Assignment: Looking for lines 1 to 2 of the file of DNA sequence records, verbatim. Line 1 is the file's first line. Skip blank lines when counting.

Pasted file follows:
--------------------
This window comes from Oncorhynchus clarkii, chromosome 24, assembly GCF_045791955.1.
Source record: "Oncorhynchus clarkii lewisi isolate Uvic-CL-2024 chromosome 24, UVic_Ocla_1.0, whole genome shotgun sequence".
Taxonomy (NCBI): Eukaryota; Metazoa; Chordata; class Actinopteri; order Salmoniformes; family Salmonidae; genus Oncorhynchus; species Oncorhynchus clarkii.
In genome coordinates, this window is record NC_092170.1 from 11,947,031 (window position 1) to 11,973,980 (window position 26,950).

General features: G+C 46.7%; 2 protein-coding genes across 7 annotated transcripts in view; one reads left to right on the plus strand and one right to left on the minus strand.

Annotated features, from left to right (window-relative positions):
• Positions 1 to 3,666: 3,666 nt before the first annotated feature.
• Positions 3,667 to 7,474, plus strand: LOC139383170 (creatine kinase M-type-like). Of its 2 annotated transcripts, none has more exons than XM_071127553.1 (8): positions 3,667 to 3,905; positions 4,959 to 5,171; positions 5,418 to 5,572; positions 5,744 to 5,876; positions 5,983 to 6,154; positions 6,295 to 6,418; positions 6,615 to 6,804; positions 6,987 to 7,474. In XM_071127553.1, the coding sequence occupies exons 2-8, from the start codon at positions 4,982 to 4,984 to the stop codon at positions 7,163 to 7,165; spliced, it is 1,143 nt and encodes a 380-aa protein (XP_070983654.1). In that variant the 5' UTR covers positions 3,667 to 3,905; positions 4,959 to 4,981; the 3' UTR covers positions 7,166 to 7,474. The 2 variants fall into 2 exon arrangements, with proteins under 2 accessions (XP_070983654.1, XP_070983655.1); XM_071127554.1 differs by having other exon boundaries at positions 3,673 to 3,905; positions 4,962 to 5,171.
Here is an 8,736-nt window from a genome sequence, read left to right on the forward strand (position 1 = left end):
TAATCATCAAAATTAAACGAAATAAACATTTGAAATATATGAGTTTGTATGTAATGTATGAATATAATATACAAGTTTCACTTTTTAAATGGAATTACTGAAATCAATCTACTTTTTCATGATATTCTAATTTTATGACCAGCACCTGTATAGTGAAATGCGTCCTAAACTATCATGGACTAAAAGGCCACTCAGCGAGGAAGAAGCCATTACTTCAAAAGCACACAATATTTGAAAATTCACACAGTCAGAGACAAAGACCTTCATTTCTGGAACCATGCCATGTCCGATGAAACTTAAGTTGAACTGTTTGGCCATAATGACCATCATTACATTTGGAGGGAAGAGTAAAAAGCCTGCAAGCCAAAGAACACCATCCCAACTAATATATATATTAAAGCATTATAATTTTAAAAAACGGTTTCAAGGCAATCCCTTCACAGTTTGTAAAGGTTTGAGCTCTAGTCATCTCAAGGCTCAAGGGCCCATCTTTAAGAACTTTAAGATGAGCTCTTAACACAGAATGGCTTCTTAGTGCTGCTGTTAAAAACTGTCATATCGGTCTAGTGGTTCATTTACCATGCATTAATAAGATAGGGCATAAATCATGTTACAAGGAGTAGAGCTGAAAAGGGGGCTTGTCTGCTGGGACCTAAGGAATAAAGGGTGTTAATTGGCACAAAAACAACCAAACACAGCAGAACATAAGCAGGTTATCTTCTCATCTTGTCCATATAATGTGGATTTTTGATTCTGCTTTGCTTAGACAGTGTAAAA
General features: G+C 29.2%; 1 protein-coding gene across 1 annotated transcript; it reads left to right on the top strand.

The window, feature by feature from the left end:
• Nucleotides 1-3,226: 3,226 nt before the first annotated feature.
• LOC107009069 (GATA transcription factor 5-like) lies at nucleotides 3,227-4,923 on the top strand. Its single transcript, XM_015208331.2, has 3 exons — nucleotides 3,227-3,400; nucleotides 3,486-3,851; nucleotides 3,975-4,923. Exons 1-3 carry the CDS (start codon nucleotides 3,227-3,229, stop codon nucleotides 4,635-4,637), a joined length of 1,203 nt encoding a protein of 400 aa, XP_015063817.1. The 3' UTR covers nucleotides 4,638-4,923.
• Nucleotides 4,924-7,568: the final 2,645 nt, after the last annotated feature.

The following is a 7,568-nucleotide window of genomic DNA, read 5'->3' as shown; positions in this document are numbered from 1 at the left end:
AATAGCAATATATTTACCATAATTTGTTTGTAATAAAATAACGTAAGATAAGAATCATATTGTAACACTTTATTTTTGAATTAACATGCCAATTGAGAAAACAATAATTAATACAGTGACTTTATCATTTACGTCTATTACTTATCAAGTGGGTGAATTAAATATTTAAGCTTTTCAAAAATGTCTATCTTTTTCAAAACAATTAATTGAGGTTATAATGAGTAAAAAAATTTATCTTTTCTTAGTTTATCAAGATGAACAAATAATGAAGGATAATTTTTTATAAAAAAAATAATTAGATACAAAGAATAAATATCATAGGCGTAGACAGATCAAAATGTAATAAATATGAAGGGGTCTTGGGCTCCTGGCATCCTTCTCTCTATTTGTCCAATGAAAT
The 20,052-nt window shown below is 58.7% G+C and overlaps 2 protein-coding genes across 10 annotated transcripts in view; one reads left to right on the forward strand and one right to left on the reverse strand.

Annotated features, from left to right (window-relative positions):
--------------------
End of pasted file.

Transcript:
This window comes from Oncorhynchus clarkii, chromosome 24, assembly GCF_045791955.1.
Source record: "Oncorhynchus clarkii lewisi isolate Uvic-CL-2024 chromosome 24, UVic_Ocla_1.0, whole genome shotgun sequence".